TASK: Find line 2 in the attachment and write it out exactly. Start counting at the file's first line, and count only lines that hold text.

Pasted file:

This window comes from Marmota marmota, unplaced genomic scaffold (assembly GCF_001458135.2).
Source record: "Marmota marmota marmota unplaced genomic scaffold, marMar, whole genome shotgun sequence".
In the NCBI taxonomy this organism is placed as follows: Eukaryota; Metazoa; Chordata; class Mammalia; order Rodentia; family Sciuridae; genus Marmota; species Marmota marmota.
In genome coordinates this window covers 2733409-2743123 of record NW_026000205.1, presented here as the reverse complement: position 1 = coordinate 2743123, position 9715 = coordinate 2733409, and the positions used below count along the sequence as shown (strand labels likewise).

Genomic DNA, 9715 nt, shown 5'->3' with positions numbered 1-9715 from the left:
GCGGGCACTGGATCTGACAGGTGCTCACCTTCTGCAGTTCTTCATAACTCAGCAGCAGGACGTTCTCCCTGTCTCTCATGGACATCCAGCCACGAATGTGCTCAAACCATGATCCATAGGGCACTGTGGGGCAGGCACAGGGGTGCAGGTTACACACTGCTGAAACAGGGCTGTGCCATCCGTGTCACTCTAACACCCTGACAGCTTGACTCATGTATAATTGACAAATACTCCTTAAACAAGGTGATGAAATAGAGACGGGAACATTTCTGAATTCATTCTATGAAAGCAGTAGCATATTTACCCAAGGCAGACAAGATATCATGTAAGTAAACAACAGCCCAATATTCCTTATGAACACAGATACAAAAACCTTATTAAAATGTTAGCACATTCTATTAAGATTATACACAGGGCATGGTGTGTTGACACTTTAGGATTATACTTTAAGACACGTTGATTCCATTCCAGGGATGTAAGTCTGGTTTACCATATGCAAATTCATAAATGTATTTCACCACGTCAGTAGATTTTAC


Source record: "Marmota marmota marmota unplaced genomic scaffold, marMar, whole genome shotgun sequence".